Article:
Gina Bloom visit: "Videogame Shakespeare: Collaboration and Creativity in Play the Knave"

Wednesday, September 7, 2016 - 5:00pm

Gina Bloom and her collaborators created the Play the Knave video game to draw audiences of all ages into the world of Shakespeare’s plays. The game will be installed at the University of Iowa Library Commons (Group Area D) during the afternoon and evening of Wednesday, September 7. Public participants are welcome to become avatars and play the game in person. Professor Bloom will also give a public lecture that speaks to the general public, high- and middle-school teachers, and college instructors. The talk—in 109 EPB at 5:00 p.m.—will discuss opportunities for humanities scholars and teachers to integrate the humanities into STEAM initiatives, offering Play the Knave as a successful case study. Bloom's research ranges across Shakespeare, theater history, performance studies, and digital arts and humanities.

Gina Bloom is Associate Professor of English at the University of California, Davis. She is the author of Voice in Motion: Staging Gender, Shaping Sound in Early Modern England (U Penn Press, Material Texts series), which received the Best Book of the Year award in 2008 from the Society for the Study of Early Modern Women. She has published over a dozen articles on early modern drama, theater history, and performance studies as well as a set of essays on A Midsummer Night’s Dream for the Folger Luminary Media iPad edition of the play. Bloom was recently elected as a Trustee to the Shakespeare Association of America and is a member of the executive committee for the Modern Language Association’s Shakespeare Forum. Current print projects include a monograph entitled "Gaming Theater:  Interactive Play before Digital Media” and a co-edited collection (with Tom Bishop and Erika Lin) on games and early modern drama. Bloom is also the project director for Play the Knave, a 3D motion-capture video game about Shakespeare performance that was recently featured on BBC News. Professor Bloom formerly taught in the English Department at the University of Iowa.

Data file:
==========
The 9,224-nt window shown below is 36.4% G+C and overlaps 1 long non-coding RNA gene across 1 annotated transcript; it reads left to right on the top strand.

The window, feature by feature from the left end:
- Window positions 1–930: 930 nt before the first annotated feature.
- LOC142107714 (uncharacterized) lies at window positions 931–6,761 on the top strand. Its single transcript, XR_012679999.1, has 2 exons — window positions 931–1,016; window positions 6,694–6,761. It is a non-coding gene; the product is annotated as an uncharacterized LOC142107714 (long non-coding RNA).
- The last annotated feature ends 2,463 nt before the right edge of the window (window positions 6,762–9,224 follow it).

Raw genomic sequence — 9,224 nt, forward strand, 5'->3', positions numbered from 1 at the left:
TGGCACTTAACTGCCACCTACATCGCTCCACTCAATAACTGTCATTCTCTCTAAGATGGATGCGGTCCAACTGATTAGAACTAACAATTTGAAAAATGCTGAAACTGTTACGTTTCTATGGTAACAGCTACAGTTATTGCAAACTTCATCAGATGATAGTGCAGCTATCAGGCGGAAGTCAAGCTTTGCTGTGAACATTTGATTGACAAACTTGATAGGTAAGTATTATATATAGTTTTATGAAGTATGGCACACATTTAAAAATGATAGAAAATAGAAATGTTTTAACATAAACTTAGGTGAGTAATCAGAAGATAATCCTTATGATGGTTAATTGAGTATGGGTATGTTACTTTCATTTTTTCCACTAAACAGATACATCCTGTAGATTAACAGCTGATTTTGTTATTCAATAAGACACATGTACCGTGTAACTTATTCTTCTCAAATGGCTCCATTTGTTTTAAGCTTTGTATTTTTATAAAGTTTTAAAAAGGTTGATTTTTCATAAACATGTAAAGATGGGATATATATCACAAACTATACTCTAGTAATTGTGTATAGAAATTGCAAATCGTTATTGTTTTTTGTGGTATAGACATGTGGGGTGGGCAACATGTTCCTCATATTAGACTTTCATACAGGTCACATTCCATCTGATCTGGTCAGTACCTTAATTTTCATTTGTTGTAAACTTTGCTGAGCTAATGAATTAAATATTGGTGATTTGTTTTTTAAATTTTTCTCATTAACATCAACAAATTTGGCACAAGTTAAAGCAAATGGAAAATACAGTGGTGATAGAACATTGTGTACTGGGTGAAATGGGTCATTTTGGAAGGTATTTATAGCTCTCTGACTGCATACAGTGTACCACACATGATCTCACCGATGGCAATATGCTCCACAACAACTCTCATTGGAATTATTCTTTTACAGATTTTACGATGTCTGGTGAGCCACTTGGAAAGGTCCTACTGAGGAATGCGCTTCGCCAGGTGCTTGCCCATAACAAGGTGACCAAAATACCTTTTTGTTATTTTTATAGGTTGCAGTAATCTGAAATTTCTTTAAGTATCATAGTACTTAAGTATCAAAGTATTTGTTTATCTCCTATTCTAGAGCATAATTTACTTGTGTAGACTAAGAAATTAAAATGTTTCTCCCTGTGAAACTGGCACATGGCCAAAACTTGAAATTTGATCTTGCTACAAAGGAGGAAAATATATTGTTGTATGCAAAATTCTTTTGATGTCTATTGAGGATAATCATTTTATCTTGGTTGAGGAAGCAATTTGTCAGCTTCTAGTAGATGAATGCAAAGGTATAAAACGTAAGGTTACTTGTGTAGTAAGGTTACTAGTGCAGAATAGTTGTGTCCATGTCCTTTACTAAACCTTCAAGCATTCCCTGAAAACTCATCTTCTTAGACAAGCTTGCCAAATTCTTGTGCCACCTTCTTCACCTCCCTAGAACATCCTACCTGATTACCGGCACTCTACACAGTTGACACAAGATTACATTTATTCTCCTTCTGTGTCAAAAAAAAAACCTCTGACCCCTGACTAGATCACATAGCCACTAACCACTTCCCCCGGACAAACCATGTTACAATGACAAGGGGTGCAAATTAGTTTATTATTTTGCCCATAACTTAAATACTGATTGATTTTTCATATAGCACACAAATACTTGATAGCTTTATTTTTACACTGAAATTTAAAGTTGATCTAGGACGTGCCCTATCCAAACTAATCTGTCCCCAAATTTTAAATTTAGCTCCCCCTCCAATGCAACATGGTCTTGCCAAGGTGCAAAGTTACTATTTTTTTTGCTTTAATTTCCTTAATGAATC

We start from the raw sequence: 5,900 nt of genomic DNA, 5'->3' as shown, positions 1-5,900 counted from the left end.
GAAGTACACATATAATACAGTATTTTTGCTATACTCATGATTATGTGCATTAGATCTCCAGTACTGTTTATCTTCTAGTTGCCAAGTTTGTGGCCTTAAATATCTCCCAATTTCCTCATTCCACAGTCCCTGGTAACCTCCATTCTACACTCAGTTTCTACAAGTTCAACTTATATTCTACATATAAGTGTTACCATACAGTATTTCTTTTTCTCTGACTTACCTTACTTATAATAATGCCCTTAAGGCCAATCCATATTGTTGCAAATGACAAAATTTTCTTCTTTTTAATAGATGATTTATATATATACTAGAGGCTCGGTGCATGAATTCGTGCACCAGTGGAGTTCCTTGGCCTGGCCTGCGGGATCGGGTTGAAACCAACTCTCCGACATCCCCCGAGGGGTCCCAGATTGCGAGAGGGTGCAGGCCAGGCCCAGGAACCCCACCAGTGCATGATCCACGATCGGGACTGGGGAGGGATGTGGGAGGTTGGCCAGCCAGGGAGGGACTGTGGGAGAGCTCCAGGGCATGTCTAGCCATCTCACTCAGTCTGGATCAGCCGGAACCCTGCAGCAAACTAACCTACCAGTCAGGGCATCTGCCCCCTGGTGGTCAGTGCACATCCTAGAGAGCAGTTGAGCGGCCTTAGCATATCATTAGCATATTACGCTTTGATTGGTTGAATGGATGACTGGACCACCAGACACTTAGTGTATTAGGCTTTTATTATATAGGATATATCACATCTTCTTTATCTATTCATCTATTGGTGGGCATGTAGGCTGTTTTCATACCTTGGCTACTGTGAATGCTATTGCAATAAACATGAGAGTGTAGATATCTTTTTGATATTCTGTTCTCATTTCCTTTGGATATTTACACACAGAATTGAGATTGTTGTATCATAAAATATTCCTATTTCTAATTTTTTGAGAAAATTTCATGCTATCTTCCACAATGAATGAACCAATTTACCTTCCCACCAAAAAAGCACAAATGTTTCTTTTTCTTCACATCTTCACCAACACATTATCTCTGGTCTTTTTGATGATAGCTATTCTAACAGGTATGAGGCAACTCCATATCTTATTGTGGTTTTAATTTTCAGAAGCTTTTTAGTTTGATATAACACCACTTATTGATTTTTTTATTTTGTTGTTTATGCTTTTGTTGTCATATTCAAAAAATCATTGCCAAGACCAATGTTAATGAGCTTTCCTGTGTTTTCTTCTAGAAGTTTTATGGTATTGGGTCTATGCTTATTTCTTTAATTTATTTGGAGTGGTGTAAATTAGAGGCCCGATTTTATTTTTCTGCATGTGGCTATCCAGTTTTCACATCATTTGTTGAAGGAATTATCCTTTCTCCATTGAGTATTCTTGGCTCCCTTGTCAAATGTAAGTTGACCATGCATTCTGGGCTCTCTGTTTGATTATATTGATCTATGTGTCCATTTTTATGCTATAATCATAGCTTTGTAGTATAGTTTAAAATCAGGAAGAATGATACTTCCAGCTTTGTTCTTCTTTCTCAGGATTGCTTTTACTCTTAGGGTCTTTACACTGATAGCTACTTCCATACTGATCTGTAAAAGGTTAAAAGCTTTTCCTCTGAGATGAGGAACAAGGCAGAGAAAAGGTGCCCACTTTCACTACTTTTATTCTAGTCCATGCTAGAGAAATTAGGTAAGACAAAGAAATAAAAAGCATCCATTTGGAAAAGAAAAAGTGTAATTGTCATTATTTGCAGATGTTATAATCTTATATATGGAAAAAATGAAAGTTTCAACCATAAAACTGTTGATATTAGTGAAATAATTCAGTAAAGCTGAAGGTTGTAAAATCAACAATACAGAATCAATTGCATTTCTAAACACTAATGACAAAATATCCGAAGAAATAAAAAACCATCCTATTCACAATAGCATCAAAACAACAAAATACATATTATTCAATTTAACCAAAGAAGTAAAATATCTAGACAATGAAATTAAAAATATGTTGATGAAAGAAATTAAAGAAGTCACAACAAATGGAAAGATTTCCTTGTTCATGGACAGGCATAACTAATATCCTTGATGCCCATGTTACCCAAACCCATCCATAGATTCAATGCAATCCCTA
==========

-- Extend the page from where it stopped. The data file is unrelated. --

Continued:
This event is co-sponsored by Digital Bridges for Humanistic Inquiry: A Grinnell College/University of Iowa Partnership.